March 2018 - Epic sail across the Gulf of Mexico and a little more...

In Summary we made the plan (Captain Arthur, Sterling and I) to head direct for Isla Mujeres which was about 650 nautical miles (1200 km or 745 miles) and was to take 5-6 days.  Unfortunately due to wind direction, some mechanical issues and some mental issues it took us 6 days just to touch Mexico and 3 more to get to Isla Mujeres.  Let's have a look shall we...

"A big sea can break a man or make a man" - Costa in a Bottle

General Destination. Note Start Point Flag is during Day 3.

Day 1 - Left Galveston around 6am in order to get in to the Gulf Offshore Oil Fields which are up to 100 miles (160 km) off the coast of Texas. Made 70 knot miles in to a South wind averaging about 4 knots. Rough ride when you are heading close haul in to the wind which feels fast, but isn't.

Navigating solely with Isailor.

Awesome morning, bye USA!

Showing the route in to the Oil Fields

Lots of Oil Tankers waiting
for their turn to enter TX.


























Day 2 - Continuing through the Offshore Oil Rigs slowly making only 30 knot miles in to a light South-southeasterly averaging about 2.5 knots.


Continuing through Oil Fields

Good morning

A touch chilly so wearing my rain jacket.

Oil Rig in the distance.
We didn't bother to get to close.



Day 3 (least favourite) - Started at 6am in morning rain for 4 hours or so moving slowly in to the SE wind as the days before.  The rain meant a shift of wind was upon us as expected.  Here comes the North! 

We averaged speeds of 8.5 knots in strong 20 knot Northerlies on a run (wind directly behind us, which is ideal blue water sailing).  Max speed of 11 knots.  At this point the auto pilot began to gum up on us and we had to dismantle it.  140 miles on this day.

Unfortunately a strong Northerly wind meant we had to take it slightly side on through the night in a good size swell with wave heights of 10 to 14 feet.  Not what you want in the night.  We decided to put 2 reefs in the main and roll the jib to reduce the sail surface and put the motors on as needed to keep us straight.  During the rolling of the jib somehow the sail ripped which was not great and without a spare it was going to take a bit more damage on the rest of the journey as we needed it to help hold course.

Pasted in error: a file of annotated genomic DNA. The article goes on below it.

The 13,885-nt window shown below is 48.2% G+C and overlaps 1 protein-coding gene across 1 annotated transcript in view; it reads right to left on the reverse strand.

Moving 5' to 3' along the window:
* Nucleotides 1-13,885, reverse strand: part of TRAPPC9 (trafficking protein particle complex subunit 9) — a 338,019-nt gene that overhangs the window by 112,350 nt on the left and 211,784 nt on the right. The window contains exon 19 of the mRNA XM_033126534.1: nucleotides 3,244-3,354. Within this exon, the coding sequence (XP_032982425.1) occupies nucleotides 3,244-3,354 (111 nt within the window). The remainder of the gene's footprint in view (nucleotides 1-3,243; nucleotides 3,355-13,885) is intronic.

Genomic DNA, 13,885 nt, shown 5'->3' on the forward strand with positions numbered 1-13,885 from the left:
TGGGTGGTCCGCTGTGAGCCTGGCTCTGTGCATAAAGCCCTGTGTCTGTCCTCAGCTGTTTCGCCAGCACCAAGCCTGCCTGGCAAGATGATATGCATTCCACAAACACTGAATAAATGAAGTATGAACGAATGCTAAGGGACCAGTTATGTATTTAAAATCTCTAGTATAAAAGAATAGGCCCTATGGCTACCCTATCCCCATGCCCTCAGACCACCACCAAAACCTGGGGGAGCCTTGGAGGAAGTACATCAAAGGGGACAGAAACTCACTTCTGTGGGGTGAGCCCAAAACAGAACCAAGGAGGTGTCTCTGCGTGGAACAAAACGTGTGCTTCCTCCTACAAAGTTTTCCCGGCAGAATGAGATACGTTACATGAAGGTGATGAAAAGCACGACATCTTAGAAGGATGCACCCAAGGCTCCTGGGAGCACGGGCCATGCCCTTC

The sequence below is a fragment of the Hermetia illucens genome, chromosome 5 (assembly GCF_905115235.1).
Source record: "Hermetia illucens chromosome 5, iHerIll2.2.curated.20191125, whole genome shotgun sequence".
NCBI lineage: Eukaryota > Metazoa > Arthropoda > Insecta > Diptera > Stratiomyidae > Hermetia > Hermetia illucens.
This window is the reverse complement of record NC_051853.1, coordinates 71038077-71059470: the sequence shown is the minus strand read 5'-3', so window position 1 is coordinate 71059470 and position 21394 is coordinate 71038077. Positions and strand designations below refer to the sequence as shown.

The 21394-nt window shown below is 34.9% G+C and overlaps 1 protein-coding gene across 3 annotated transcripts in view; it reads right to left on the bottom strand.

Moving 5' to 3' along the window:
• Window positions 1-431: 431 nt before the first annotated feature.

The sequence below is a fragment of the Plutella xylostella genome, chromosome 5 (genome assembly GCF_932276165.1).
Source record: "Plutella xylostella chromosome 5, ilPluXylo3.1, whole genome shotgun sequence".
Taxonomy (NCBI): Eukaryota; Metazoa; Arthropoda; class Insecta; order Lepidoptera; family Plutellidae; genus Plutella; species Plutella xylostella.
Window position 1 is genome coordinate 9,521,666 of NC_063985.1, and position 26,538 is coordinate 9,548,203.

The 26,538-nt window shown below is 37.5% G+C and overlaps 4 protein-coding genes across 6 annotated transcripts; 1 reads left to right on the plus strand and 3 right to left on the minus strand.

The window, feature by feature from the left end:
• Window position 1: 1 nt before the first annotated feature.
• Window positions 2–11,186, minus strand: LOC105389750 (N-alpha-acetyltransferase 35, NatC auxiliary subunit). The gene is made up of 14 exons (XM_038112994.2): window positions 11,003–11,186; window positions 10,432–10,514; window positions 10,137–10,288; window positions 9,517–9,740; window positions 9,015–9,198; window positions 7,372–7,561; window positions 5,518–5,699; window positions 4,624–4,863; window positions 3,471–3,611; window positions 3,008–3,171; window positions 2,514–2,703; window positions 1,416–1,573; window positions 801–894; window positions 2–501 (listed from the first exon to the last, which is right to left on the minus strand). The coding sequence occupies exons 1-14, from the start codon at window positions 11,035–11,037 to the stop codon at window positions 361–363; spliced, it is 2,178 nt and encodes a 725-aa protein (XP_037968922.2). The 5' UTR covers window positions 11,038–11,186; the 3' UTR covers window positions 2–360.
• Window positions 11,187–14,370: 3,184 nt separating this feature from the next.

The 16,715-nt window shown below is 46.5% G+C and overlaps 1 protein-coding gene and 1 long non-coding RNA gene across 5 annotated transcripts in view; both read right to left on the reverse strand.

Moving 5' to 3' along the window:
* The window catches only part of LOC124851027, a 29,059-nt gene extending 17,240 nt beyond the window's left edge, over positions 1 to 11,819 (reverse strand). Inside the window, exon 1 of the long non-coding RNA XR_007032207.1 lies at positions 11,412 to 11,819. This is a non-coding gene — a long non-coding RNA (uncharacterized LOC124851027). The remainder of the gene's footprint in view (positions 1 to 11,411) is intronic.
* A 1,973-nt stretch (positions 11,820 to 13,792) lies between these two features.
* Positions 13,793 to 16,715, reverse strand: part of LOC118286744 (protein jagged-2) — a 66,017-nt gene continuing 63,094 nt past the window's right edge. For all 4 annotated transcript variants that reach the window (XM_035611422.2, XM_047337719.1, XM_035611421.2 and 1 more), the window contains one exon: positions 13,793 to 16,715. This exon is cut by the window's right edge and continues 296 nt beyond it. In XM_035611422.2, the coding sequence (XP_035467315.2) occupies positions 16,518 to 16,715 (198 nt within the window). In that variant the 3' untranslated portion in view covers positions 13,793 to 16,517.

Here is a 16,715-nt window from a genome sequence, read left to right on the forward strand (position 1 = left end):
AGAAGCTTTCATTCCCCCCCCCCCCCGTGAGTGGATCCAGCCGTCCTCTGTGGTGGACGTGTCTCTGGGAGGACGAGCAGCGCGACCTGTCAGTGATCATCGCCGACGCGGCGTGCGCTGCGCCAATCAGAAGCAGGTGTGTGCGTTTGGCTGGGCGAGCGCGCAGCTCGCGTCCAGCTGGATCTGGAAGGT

As well, just before I went to bed and the full moon came out to light our way we had a moment of confusion not knowing if we were crossing the path of a huge Oil Tanker or Not.  The Sea broke me a little on this night.  Apparently while I slept things got a little hairier as the boat skidded sideways most of the night to Sterling's dislike. 

It was much better that I slept through Night 3.

Starting the day still on the edge of
Oil Field.

And in rain


Ah...well...

I think I need better rain pants.
Olympia jacket - Fantastic!


Incredible water colour

Oops, Autopilot down.
That will suck if we ever
have calm waters...

Sterling keeping me company during his split shift.

Wind change, great!  But not before some rain.

We're fricking moving!



Day 3 - Oil Rig in the Distance

One of the last Rigs



Day 4 - Running on a broad reach cruising at 7-8 knots even with two reefs in the main sail. Starboard engine wrapped up with twine so that was not to be used.  Into the deep of the Gulf to a max of 3600 ft which depth finders can't tell you (good to 120 ft normally), but Isailor could. 140 miles on this day.

Ripped Jib Sail last night.

Not ideal, ripped jib


Happy to be in Day 4, not Day 3.

Deep!


Sterling on shift

Arthur and Sterling putting 20 litres of gas in with out
spilling...or maybe just a little

I never realised how much I love
daylight.  Sad to see the sun go.

The sun always leaves us wanting more, but unlike musicians